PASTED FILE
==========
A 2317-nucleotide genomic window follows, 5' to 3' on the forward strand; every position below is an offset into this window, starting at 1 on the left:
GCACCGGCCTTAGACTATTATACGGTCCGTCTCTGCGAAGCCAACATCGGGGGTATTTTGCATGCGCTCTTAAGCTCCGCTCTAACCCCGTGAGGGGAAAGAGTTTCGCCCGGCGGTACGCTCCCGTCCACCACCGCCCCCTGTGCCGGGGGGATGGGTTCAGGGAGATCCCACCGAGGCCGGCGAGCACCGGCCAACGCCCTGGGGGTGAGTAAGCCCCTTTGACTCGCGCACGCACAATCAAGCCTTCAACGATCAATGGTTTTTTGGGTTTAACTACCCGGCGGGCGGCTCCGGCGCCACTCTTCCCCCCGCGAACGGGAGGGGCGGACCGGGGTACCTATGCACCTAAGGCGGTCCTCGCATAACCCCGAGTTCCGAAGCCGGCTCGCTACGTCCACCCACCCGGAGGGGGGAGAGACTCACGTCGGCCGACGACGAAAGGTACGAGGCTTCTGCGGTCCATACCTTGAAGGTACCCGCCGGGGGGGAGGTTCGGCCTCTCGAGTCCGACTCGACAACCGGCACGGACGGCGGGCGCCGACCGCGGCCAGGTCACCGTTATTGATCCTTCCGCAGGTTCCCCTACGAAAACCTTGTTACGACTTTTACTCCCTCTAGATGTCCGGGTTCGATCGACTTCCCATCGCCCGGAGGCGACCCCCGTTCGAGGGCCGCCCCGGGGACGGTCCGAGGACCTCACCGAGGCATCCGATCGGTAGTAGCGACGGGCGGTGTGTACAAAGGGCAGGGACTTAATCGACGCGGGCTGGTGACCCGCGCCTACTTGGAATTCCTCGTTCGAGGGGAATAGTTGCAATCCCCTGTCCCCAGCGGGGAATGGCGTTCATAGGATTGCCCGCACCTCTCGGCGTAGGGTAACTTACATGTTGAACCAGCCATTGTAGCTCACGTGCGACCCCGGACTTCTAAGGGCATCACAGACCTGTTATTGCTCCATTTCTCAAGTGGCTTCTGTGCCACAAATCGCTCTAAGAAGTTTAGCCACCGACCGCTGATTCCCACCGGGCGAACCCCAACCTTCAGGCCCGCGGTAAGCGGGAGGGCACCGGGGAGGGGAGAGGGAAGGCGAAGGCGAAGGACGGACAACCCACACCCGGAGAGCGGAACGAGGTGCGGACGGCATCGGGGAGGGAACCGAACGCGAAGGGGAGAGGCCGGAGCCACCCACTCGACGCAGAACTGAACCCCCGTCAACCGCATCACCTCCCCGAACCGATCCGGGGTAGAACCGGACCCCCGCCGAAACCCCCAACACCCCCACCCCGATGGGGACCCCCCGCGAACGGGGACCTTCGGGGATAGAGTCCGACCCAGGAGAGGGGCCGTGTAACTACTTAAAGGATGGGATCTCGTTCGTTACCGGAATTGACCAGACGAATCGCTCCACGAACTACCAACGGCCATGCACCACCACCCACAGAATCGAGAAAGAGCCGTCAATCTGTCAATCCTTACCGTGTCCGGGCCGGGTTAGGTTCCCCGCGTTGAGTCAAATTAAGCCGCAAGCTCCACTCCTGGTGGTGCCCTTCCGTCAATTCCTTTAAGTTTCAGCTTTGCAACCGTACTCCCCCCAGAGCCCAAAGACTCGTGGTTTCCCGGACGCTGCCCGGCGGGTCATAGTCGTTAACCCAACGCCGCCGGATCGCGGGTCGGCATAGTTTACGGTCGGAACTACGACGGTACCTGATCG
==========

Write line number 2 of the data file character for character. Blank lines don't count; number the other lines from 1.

GCACCGGCCTTAGACTATTATACGGTCCGTCTCTGCGAAGCCAACATCGGGGGTATTTTGCATGCGCTCTTAAGCTCCGCTCTAACCCCGTGAGGGGAAAGAGTTTCGCCCGGCGGTACGCTCCCGTCCACCACCGCCCCCTGTGCCGGGGGGATGGGTTCAGGGAGATCCCACCGAGGCCGGCGAGCACCGGCCAACGCCCTGGGGGTGAGTAAGCCCCTTTGACTCGCGCACGCACAATCAAGCCTTCAACGATCAATGGTTTTTTGGGTTTAACTACCCGGCGGGCGGCTCCGGCGCCACTCTTCCCCCCGCGAACGGGAGGGGCGGACCGGGGTACCTATGCACCTAAGGCGGTCCTCGCATAACCCCGAGTTCCGAAGCCGGCTCGCTACGTCCACCCACCCGGAGGGGGGAGAGACTCACGTCGGCCGACGACGAAAGGTACGAGGCTTCTGCGGTCCATACCTTGAAGGTACCCGCCGGGGGGGAGGTTCGGCCTCTCGAGTCCGACTCGACAACCGGCACGGACGGCGGGCGCCGACCGCGGCCAGGTCACCGTTATTGATCCTTCCGCAGGTTCCCCTACGAAAACCTTGTTACGACTTTTACTCCCTCTAGATGTCCGGGTTCGATCGACTTCCCATCGCCCGGAGGCGACCCCCGTTCGAGGGCCGCCCCGGGGACGGTCCGAGGACCTCACCGAGGCATCCGATCGGTAGTAGCGACGGGCGGTGTGTACAAAGGGCAGGGACTTAATCGACGCGGGCTGGTGACCCGCGCCTACTTGGAATTCCTCGTTCGAGGGGAATAGTTGCAATCCCCTGTCCCCAGCGGGGAATGGCGTTCATAGGATTGCCCGCACCTCTCGGCGTAGGGTAACTTACATGTTGAACCAGCCATTGTAGCTCACGTGCGACCCCGGACTTCTAAGGGCATCACAGACCTGTTATTGCTCCATTTCTCAAGTGGCTTCTGTGCCACAAATCGCTCTAAGAAGTTTAGCCACCGACCGCTGATTCCCACCGGGCGAACCCCAACCTTCAGGCCCGCGGTAAGCGGGAGGGCACCGGGGAGGGGAGAGGGAAGGCGAAGGCGAAGGACGGACAACCCACACCCGGAGAGCGGAACGAGGTGCGGACGGCATCGGGGAGGGAACCGAACGCGAAGGGGAGAGGCCGGAGCCACCCACTCGACGCAGAACTGAACCCCCGTCAACCGCATCACCTCCCCGAACCGATCCGGGGTAGAACCGGACCCCCGCCGAAACCCCCAACACCCCCACCCCGATGGGGACCCCCCGCGAACGGGGACCTTCGGGGATAGAGTCCGACCCAGGAGAGGGGCCGTGTAACTACTTAAAGGATGGGATCTCGTTCGTTACCGGAATTGACCAGACGAATCGCTCCACGAACTACCAACGGCCATGCACCACCACCCACAGAATCGAGAAAGAGCCGTCAATCTGTCAATCCTTACCGTGTCCGGGCCGGGTTAGGTTCCCCGCGTTGAGTCAAATTAAGCCGCAAGCTCCACTCCTGGTGGTGCCCTTCCGTCAATTCCTTTAAGTTTCAGCTTTGCAACCGTACTCCCCCCAGAGCCCAAAGACTCGTGGTTTCCCGGACGCTGCCCGGCGGGTCATAGTCGTTAACCCAACGCCGCCGGATCGCGGGTCGGCATAGTTTACGGTCGGAACTACGACGGTACCTGATCG